Monday, 28 October 2019 16:12

Brands not aligned with consumer CX expectations: report

Futurum founding partner and principal analyst Daniel Newman Futurum founding partner and principal analyst Daniel Newman

Brands and customers aren't on the same page as far as customer experience is concerned, according to a new report.

The Experience 2030: The Future of Customer Experience report – prepared by Futurum Research and sponsored by analytics software vendor SAS – was based on input from 2000 brands (companies, organisations, governments) and 2000 consumers from Asia Pacific and four other major regions of the world.

A major finding was that "consumers don't use digital, they are digital," according to Futurum founding partner and principal analyst Daniel Newman, who was the report's lead author.

For example, 55% use more than three social apps, 85% use at least one banking or finance app (and 29% use three or more), and half of consumers search for product information at least three or four times a week (and almost a quarter do this five or more times a week).

This widespread acceptance and use of technology isn't really understood by brands. Only 35% of consumers believe their peers are uneasy dealing with technology in stores, 78% of brands thought that is the case.

Conversely, brands' perception of consumer acceptance of specific in-store technologies is much higher than consumers themselves feel. For example, 48% of consumers think AI assistants such as Alexa and Siri are a good way to get information about products, but brands thought the figure was 79%. 51% said they would prefer automated payment systems that avoid the usual checkout process (a la Amazon Go), but 80% of brands thought that would be preferred by consumers.

The report suggests that part of these differences may be explained by a trust gap, noting that "brands that cannot provide a high level of trust cannot provide a high level of customer experience."

76% of consumers are concerned with the amount of data brands gather when they search for or purchase a product, and 73% are concerned with how brands are using their personal data to the point where they feel it is out of control.

Indeed, 50% believe brands are hiding “bad things” they’ve done with user data and privacy.

Looking at particular industries, the three most trusted are healthcare providers (trusted by 51%), grocery and food (46%), and restaurants and fast food (44%).

At the other end of the spectrum, almost half of consumers (47%) distrust social media; news, advertising and publishing (42%), and government and public service (41%).

The figures for Asia Pacific were somewhat different. In particular, this is the only region where governments and public sector institutions are generally trusted (by 52% of consumers, putting it in third place).

It's clear that most brands are aware of this problem, because 77% said they sometimes implement programs that aren't as secure as they should or could be, in order to achieve a faster time to market.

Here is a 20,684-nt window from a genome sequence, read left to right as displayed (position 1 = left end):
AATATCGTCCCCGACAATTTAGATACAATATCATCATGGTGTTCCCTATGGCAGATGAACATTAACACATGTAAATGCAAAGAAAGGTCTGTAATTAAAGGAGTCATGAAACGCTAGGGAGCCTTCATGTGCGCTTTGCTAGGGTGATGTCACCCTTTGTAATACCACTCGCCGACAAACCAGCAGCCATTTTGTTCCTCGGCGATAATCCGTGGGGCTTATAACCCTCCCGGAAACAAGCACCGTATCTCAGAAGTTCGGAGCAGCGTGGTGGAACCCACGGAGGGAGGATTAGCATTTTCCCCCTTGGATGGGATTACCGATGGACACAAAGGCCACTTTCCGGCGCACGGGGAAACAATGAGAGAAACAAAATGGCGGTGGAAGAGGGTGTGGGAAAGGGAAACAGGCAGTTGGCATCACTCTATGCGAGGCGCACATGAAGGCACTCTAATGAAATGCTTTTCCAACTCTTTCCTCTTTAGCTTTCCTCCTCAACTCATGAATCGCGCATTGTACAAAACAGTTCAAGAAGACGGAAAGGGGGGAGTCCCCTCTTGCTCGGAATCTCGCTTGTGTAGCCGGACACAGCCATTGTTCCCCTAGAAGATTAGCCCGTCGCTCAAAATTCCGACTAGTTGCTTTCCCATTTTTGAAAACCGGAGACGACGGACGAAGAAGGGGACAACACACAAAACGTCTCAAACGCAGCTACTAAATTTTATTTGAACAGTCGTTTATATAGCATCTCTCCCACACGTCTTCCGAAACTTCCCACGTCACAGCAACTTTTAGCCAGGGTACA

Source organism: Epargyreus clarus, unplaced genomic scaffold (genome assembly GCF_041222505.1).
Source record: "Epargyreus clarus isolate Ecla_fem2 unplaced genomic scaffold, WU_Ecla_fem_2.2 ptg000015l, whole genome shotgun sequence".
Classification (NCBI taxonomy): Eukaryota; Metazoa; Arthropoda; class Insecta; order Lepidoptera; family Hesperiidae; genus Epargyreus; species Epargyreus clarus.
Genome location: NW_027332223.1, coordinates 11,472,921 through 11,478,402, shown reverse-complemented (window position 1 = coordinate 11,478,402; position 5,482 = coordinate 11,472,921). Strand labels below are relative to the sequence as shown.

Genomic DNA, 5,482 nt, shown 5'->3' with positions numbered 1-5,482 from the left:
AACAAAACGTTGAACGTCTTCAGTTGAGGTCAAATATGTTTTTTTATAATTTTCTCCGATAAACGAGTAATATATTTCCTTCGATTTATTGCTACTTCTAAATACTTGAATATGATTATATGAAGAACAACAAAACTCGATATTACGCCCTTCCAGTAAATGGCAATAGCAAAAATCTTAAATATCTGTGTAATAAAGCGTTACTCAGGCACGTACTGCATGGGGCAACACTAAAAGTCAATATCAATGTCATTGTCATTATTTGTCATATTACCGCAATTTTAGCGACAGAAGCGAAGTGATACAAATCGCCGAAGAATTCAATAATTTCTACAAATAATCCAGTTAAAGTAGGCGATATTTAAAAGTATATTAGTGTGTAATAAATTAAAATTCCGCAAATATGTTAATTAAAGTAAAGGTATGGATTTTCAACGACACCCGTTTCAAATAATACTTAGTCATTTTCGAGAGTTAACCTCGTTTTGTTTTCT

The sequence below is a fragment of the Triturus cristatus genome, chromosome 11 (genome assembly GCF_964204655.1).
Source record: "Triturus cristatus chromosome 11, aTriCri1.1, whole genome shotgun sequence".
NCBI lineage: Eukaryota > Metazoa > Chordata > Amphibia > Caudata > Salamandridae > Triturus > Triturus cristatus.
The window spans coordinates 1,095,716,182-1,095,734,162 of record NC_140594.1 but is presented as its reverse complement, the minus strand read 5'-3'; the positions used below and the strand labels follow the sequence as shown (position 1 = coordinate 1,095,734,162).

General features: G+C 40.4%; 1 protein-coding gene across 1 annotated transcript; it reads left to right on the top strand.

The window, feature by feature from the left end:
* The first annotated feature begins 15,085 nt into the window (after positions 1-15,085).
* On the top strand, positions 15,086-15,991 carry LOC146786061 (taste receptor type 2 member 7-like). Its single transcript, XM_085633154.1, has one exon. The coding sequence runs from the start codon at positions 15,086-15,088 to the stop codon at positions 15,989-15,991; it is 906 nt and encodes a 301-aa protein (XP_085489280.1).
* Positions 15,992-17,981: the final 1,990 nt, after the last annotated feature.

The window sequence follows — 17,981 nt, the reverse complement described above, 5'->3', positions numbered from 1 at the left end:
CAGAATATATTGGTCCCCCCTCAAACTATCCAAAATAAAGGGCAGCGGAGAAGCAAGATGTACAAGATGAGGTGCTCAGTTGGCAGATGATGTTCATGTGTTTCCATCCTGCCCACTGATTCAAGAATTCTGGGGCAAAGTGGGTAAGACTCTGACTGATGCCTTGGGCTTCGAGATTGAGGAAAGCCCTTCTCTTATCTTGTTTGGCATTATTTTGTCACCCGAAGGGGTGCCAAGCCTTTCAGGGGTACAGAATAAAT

"As consumers continue to use technology that opens their lives to others, they have dual expectations of businesses: Understand me as an individual and protect my privacy. Therein lies the opportunity to achieve balance when crafting customer experiences," said SAS global director of customer intelligence Wilson Raj.

Loyalty is another issue. 90% of brands say they provide the highest level of satisfaction, yet 42% of consumers say only three or fewer brands actually deliver that.

Looking ahead to 2030, consumers say mobile apps, high-speed access and ordering via smart home systems will be the top three technologies driving loyalty. Brands agree, but also plan to use AI, machine learning and predictive analytics to help generate loyalty.

“Building loyalty is a critical component for brand growth, and over the next 10 years we will see increased nuance and complexity beyond the traditional price, quality and service matrix that has long stood at the core of loyalty propositions," said Futurum co-founder Daniel Newman.

"In the future, the way companies embrace technology, drive speed to market (and consumer) and deliver and measure social impact will all play a bigger role in loyalty. This is already starting to happen today, and its importance will multiply by 2030.”

According to Raj, “Tracing a customer through their journey entails a forensic understanding of the customer across endless journey permutations – customers want to be remembered and understood as they crisscross myriad channels, touchpoints and contexts.

"Brands must reinvent their operating models to act at speed. They need a holistic data strategy that they can personalise at scale, journey analytics capabilities that can adapt in real time, and enable a self-reinforcing cycle of tailored experiences."

The report is available via (registration required).

Disclosure: The writer attended SAS Analytics Experience 2019 as a guest of the company.


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Stephen Withers

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Stephen Withers is one of Australia¹s most experienced IT journalists, having begun his career in the days of 8-bit 'microcomputers'. He covers the gamut from gadgets to enterprise systems. In previous lives he has been an academic, a systems programmer, an IT support manager, and an online services manager. Stephen holds an honours degree in Management Sciences and a PhD in Industrial and Business Studies.



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